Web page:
Flower Glossaryflowers

Flower Glossary: Forsythia

by Grace Bonney

I will always associate Forsythia with my first year in Brooklyn. It was 2003 and I lived, part-time, in Park Slope where I was house-sitting for my boss. He owned the record label where I worked and spent his weekends at the Jersey Shore, so I got to babysit his cat (and amazing record collection) while he and his wife took their son to the beach. While I was walking down 7th avenue, I kept noticing all of the beautiful bright yellow bushes in people’s yards and finally stopped to ask someone what they were. Ever since that quick lesson in Forsythia, they’ve been one of my favorite branches to display at home and they always remind me of warmer weather and days walking around beautiful brownstones. I don’t see many Forsythia around Greenpoint these days, but whenever I do I snap a picture and smile. xo, grace

Additional Information about Forsythia:

  • Family: Forsythia is a genus of flowering plants in the Olive family (Oleaceae)
  • Varieties: There aren’t as many species of Forsythia as other plants and flowers we’ve discussed here (there are only around 12). The majority of the accepted species originated in Asia.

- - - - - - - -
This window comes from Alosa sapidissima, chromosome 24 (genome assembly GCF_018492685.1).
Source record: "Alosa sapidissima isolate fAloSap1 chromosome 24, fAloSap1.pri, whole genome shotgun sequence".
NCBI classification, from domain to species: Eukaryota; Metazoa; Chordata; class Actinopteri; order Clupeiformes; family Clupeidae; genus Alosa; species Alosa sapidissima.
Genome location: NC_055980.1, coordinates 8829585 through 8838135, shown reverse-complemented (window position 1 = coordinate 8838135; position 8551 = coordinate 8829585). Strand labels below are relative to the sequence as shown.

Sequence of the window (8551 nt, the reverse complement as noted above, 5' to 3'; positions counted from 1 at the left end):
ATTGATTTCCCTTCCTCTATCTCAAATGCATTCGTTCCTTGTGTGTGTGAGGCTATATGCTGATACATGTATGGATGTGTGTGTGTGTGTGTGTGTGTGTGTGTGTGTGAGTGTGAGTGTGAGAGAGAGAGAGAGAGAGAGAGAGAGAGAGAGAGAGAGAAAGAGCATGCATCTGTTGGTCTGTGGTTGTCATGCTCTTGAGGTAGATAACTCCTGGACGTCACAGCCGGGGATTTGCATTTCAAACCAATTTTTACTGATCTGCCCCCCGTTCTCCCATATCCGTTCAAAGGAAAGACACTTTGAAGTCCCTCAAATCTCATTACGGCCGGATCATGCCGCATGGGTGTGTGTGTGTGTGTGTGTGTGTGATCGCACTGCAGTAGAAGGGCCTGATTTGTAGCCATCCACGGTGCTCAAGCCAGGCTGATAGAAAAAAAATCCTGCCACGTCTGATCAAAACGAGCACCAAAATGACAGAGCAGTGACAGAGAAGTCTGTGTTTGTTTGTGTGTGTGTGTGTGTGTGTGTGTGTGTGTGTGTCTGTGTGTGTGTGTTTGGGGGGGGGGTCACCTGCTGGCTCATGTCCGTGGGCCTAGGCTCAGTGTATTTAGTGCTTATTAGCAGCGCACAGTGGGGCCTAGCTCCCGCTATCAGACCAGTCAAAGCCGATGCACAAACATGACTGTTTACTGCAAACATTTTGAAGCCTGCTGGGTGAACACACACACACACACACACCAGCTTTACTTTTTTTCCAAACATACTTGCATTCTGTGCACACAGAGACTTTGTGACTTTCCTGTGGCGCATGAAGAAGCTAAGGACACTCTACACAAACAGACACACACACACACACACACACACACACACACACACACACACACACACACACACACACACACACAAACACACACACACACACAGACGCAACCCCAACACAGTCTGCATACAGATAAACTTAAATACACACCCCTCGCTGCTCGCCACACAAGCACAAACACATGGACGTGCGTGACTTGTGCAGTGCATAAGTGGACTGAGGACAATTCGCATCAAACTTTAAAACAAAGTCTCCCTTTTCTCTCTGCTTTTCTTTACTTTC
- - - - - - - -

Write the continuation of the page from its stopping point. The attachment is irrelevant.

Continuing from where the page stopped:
• Cost: Full Forsythia plants are more affordable than individual branches in most cases, but you can buy cut branches at most florists each spring for around $6- $12 per branch.
  • Fun facts: Forsythia is used to detoxify the body and ease the symptoms of colds and fever in traditional Eastern medicine.

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  • This is one of my favorite flowers. I live in Providence, RI and even though winter here has lasted far longer than usual (like the rest of the country!) there is one resilient forsythia bush that just started blooming a couple blocks away from my house. I couldn’t help but take some pictures of it the other day!

  • If you’ve got a neighbor trimming theirs back, the branches will root on their own without any special attention. No special attention. Branches I’ve forgotten to clean up have, regretably, rooted. It’s a bugger of a plant and very full of grace and beauty. Plus, free. Yay!

  • Just take a clipping from a neighbor and thrust it unceremoniously into the ground. It will root and grow freely. Very freely. They are a bugger of a plant and full of grace and beauty. (Sorry if this is a simul post. It looks like my other comment was eaten, but one never knows.)

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